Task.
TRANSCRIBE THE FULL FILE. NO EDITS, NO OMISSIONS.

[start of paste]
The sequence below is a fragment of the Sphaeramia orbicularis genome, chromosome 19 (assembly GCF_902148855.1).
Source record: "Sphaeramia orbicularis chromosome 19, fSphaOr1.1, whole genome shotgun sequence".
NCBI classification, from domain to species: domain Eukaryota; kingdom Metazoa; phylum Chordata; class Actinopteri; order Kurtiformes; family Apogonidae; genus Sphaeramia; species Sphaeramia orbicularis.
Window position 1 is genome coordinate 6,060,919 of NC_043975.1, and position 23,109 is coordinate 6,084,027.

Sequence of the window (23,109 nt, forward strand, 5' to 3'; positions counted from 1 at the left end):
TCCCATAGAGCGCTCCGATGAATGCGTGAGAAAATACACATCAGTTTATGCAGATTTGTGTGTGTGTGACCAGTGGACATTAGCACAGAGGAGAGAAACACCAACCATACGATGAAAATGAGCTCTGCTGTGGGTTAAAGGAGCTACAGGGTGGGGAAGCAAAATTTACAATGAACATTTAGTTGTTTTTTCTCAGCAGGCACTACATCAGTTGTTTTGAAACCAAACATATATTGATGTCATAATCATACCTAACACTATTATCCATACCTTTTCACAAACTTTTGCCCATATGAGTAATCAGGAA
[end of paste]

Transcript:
The sequence below is a fragment of the Sphaeramia orbicularis genome, chromosome 19 (assembly GCF_902148855.1).
Source record: "Sphaeramia orbicularis chromosome 19, fSphaOr1.1, whole genome shotgun sequence".
NCBI classification, from domain to species: domain Eukaryota; kingdom Metazoa; phylum Chordata; class Actinopteri; order Kurtiformes; family Apogonidae; genus Sphaeramia; species Sphaeramia orbicularis.
Window position 1 is genome coordinate 6,060,919 of NC_043975.1, and position 23,109 is coordinate 6,084,027.

Sequence of the window (23,109 nt, forward strand, 5' to 3'; positions counted from 1 at the left end):
TCCCATAGAGCGCTCCGATGAATGCGTGAGAAAATACACATCAGTTTATGCAGATTTGTGTGTGTGTGACCAGTGGACATTAGCACAGAGGAGAGAAACACCAACCATACGATGAAAATGAGCTCTGCTGTGGGTTAAAGGAGCTACAGGGTGGGGAAGCAAAATTTACAATGAACATTTAGTTGTTTTTTCTCAGCAGGCACTACATCAGTTGTTTTGAAACCAAACATATATTGATGTCATAATCATACCTAACACTATTATCCATACCTTTTCACAAACTTTTGCCCATATGAGTAATCAGGAA